Dual track to knowledge
Students taking the IB Diploma Programme (DP) are given a fantastic opportunity to study a range of subjects, to learn to apply knowledge practically, and to develop through activities and community service.
The Australian International School Hong Kong (AISHK), which offers both the IB DP and the Australian NSW Higher School Certificate (HSC) curricula, provides an excellent learning environment for students to make the most of each programme, especially the IB. The teaching style and values employed throughout the school are very well matched to the IB programme.
'Our students tend to excel academically,' says Phillip Waugh, secondary principal and co-head of school at AISHK. 'This is because they're empowered and given choices over their education, and because they're given great guidance by their teachers. They learn in an environment where the focus is about making a positive difference in our community and achieving personal excellence.'
The school's IB programme offers a wide selection of subjects taught by teachers with exceptional understanding of the diploma programme. Currently, around a third of the school's senior students opt to do the IB DP. As a result, Waugh says, IB class sizes allow for more individual attention to be given to students as they progress through their coursework.
'Typically between 40 to 60 students undertake the IB programme, so you're not talking about huge class groupings, and students would have at least three subject choices offered to them in each timetable session,' he says.
'We offer a greater range of subjects than one might expect,' Waugh says. 'This is because we are creative in the way in which we do that.'
As the school also teaches the Australian HSC curriculum, they sometimes have the option of combining classes where course content is similar. This allows more subject options to be provided to students even when only a small number wish to undertake a subject.
AISHK has a large number of teaching staff with expertise and experience in teaching the IB DP, Waugh says. For example, their music teacher, Dr Anton Luiten, and mathematics teacher, Judith Chilton, are also IB workshop instructors, while other secondary teachers are IB examiners in their subjects.
'The fact that AISHK provides mentors for other teachers in the IB system is an indication of the quality of the programme we offer in our own school,' Waugh says.
To support the education programme, Waugh says the school has invested significantly in its facilities. 'The opportunity and the access to facilities here are second to none,' he says.
In the past year, the school has remodelled its library to reflect best practice. They have introduced a laptop programme in the primary and secondary divisions and installed Wi-Fi throughout the school. There's also an online learning platform that manages learning content and allows students and teachers to access curriculum resources anytime.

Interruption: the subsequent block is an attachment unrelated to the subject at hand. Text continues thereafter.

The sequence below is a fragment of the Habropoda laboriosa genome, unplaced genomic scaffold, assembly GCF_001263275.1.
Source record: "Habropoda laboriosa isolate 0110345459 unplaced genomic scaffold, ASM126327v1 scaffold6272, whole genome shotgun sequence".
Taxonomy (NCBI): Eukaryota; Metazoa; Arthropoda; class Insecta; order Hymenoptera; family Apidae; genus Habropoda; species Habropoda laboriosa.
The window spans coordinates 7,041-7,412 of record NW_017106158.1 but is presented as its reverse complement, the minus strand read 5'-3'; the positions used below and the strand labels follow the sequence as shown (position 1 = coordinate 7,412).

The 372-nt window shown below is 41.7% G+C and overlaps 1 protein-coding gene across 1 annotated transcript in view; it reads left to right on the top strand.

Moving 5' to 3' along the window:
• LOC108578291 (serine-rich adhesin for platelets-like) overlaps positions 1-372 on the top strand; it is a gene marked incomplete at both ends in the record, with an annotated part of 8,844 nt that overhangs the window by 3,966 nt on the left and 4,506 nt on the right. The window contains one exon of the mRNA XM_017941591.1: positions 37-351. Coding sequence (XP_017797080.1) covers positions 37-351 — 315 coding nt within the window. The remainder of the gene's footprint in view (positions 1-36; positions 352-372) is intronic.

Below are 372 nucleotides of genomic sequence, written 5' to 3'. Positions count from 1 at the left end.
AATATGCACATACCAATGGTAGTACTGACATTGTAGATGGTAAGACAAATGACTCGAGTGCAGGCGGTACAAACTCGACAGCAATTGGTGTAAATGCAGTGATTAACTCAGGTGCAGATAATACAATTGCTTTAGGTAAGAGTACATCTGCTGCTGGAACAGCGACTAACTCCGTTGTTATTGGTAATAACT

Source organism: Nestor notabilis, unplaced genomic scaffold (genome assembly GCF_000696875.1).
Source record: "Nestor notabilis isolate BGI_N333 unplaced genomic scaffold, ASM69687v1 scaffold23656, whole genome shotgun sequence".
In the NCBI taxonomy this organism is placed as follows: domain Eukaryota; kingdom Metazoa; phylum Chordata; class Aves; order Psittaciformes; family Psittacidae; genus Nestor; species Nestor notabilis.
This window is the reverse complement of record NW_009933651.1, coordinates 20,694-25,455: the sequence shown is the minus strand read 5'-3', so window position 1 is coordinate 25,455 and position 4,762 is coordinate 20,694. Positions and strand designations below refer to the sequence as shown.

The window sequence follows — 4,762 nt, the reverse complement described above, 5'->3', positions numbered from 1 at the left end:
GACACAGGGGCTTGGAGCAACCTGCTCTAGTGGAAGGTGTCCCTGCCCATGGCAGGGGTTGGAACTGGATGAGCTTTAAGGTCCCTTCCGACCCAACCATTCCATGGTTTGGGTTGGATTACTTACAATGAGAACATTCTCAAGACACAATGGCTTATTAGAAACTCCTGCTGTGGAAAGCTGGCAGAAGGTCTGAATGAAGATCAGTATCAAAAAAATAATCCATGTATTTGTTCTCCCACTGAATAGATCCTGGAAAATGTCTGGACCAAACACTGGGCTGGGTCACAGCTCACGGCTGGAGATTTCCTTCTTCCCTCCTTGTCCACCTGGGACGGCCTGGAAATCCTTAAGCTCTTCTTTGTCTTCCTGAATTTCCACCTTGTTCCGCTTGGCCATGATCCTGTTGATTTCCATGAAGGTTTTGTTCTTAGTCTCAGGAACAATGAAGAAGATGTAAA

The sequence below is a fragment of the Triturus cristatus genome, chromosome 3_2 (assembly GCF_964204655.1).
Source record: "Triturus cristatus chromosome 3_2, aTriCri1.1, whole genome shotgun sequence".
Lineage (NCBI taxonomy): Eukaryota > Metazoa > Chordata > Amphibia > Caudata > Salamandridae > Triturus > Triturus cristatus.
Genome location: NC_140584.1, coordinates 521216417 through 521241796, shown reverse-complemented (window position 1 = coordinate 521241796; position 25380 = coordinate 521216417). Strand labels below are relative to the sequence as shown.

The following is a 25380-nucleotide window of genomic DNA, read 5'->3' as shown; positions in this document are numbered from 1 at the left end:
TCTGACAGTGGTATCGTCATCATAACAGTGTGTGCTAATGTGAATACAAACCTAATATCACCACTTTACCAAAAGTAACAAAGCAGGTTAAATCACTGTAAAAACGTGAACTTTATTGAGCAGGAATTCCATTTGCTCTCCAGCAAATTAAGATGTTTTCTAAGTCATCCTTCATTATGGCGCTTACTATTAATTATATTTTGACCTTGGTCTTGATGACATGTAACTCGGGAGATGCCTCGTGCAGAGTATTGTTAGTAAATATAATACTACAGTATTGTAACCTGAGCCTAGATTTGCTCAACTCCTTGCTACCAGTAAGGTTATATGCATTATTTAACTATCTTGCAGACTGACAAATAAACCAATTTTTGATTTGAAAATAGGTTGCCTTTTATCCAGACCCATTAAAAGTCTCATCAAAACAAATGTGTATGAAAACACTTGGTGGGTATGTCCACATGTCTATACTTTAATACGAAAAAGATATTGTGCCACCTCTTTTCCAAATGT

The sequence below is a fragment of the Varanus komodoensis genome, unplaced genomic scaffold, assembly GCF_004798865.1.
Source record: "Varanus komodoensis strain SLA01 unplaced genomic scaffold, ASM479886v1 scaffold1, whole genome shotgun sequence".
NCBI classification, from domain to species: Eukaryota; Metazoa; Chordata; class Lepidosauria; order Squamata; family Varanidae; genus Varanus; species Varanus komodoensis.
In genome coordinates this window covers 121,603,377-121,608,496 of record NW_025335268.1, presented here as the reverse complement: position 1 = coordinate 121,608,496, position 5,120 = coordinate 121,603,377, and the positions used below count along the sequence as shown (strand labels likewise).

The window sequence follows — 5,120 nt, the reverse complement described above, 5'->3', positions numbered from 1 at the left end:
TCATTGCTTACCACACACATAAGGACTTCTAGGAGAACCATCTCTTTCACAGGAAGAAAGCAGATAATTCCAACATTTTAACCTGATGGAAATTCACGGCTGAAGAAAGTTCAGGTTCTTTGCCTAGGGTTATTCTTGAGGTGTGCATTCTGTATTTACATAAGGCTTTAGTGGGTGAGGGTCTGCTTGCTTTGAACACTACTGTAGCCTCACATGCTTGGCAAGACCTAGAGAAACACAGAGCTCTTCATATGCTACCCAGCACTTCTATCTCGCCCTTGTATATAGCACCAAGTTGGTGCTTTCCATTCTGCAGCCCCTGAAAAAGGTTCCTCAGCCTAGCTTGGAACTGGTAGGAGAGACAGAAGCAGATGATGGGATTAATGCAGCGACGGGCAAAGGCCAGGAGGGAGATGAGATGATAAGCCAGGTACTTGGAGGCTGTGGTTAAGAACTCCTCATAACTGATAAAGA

Waugh says the fantastic facilities at AISHK allow the school to deliver the kind of applied learning favoured in the IB DP.
'It gives students the opportunity to not just learn about how to do something but often to actually do it in real life, and that's the most effective way they learn,' he says.
Because the school embraces a teaching style which allows students to apply what they are learning, the IB curriculum is a good fit at AISHK as it seeks to enhance students' abilities to use what they learn in realistic and global contexts.
The school's design technology and science labs, for example, offer students the chance to use equipment that might be found only in a workplace setting. Students get many chances to be creative and test their understanding. In music, they are encouraged to apply the skills they acquire by taking part in the school orchestra and public recitals.
The school has a long-standing commitment to community service and self-challenge. Students participate in the Hong Kong Young Achievers Programme. They also undertake community service projects such as buildings village houses in Cambodia and working in Vietnamese and Indian orphanages.
'There is a genuine commitment to working to help those less fortunate in society, and for all of us to appreciate how fortunate we are to have the opportunities available to us in Hong Kong,' says Waugh.
These values leave the school well-placed to help students achieve the community, activity and service (CAS) element of the IB, which requires they do 50 hours of sport, creative and service activities.
Bryan Yuen, a student in his second year of AISHK's IB DP, agrees the programme encourages him to learn in different ways. He has found the Theory of Knowledge (TOK) classes interesting because they cover topics - such as ethics and politics - not readily covered in other classes. Research for a 4,000-word extended essay has helped him acquire a deeper understanding of maths.
'Because of the extended essay and TOK, the IB allows you to learn not only what's covered in each subject, but also to see the connections between subjects and learning generally,' he says.